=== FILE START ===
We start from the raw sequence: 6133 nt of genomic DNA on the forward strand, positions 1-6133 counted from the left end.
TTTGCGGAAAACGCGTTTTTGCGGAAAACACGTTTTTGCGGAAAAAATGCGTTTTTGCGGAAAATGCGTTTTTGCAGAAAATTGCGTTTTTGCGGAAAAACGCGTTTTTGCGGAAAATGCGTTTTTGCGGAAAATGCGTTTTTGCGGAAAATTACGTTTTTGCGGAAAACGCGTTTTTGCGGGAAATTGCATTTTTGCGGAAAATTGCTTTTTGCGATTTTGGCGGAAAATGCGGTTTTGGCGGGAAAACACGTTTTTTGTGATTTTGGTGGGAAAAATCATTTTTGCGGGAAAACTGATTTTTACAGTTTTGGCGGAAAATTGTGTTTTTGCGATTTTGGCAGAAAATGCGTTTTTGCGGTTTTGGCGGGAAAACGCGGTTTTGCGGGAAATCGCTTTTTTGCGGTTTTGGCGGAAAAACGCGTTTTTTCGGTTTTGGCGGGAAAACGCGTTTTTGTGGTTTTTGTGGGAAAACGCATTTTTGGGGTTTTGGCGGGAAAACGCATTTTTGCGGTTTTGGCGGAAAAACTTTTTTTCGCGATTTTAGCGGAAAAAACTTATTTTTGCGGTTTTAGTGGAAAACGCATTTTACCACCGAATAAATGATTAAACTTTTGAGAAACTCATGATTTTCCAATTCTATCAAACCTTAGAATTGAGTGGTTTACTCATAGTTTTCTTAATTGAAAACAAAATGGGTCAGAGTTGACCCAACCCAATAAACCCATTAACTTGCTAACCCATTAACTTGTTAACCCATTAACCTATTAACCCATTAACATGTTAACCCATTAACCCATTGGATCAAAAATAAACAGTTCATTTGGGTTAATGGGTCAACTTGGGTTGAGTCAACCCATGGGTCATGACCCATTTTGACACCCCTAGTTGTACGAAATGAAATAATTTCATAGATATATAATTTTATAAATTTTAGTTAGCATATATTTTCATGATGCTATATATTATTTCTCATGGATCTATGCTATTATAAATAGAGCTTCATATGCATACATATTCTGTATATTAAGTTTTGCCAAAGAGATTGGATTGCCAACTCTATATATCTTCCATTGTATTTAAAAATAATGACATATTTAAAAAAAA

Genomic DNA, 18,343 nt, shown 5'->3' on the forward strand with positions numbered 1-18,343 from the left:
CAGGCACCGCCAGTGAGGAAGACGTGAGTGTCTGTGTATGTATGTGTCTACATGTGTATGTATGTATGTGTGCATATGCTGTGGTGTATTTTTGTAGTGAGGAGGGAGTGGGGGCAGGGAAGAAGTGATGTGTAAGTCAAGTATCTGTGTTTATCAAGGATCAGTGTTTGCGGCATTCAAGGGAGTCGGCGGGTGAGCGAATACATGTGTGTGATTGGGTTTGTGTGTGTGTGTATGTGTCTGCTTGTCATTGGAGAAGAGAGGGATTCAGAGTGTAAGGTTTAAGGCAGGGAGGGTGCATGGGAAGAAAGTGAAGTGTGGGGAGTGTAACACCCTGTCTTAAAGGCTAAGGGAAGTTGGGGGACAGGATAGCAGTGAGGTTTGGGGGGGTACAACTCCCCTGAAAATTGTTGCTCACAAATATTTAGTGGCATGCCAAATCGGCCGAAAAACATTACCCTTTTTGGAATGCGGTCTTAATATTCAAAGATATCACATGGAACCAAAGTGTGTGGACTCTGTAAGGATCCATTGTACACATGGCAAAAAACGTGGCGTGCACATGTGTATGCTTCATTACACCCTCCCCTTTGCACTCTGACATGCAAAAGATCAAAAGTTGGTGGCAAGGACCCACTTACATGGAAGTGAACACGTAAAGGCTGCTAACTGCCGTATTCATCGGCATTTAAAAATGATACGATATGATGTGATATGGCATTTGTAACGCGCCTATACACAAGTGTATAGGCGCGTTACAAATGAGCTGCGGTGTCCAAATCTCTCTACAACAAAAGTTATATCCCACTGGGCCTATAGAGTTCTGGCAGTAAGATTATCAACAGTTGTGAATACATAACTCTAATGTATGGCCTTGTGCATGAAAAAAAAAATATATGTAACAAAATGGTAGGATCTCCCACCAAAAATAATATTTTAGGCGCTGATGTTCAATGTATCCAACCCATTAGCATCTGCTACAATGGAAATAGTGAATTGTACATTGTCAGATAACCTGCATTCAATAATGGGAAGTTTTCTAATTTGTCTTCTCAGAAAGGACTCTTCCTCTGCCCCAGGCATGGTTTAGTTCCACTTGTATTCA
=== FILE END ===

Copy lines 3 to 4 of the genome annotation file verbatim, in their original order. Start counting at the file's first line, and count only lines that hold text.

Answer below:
Genomic DNA, 18,343 nt, shown 5'->3' on the forward strand with positions numbered 1-18,343 from the left:
CAGGCACCGCCAGTGAGGAAGACGTGAGTGTCTGTGTATGTATGTGTCTACATGTGTATGTATGTATGTGTGCATATGCTGTGGTGTATTTTTGTAGTGAGGAGGGAGTGGGGGCAGGGAAGAAGTGATGTGTAAGTCAAGTATCTGTGTTTATCAAGGATCAGTGTTTGCGGCATTCAAGGGAGTCGGCGGGTGAGCGAATACATGTGTGTGATTGGGTTTGTGTGTGTGTGTATGTGTCTGCTTGTCATTGGAGAAGAGAGGGATTCAGAGTGTAAGGTTTAAGGCAGGGAGGGTGCATGGGAAGAAAGTGAAGTGTGGGGAGTGTAACACCCTGTCTTAAAGGCTAAGGGAAGTTGGGGGACAGGATAGCAGTGAGGTTTGGGGGGGTACAACTCCCCTGAAAATTGTTGCTCACAAATATTTAGTGGCATGCCAAATCGGCCGAAAAACATTACCCTTTTTGGAATGCGGTCTTAATATTCAAAGATATCACATGGAACCAAAGTGTGTGGACTCTGTAAGGATCCATTGTACACATGGCAAAAAACGTGGCGTGCACATGTGTATGCTTCATTACACCCTCCCCTTTGCACTCTGACATGCAAAAGATCAAAAGTTGGTGGCAAGGACCCACTTACATGGAAGTGAACACGTAAAGGCTGCTAACTGCCGTATTCATCGGCATTTAAAAATGATACGATATGATGTGATATGGCATTTGTAACGCGCCTATACACAAGTGTATAGGCGCGTTACAAATGAGCTGCGGTGTCCAAATCTCTCTACAACAAAAGTTATATCCCACTGGGCCTATAGAGTTCTGGCAGTAAGATTATCAACAGTTGTGAATACATAACTCTAATGTATGGCCTTGTGCATGAAAAAAAAAATATATGTAACAAAATGGTAGGATCTCCCACCAAAAATAATATTTTAGGCGCTGATGTTCAATGTATCCAACCCATTAGCATCTGCTACAATGGAAATAGTGAATTGTACATTGTCAGATAACCTGCATTCAATAATGGGAAGTTTTCTAATTTGTCTTCTCAGAAAGGACTCTTCCTCTGCCCCAGGCATGGTTTAGTTCCACTTGTATTCA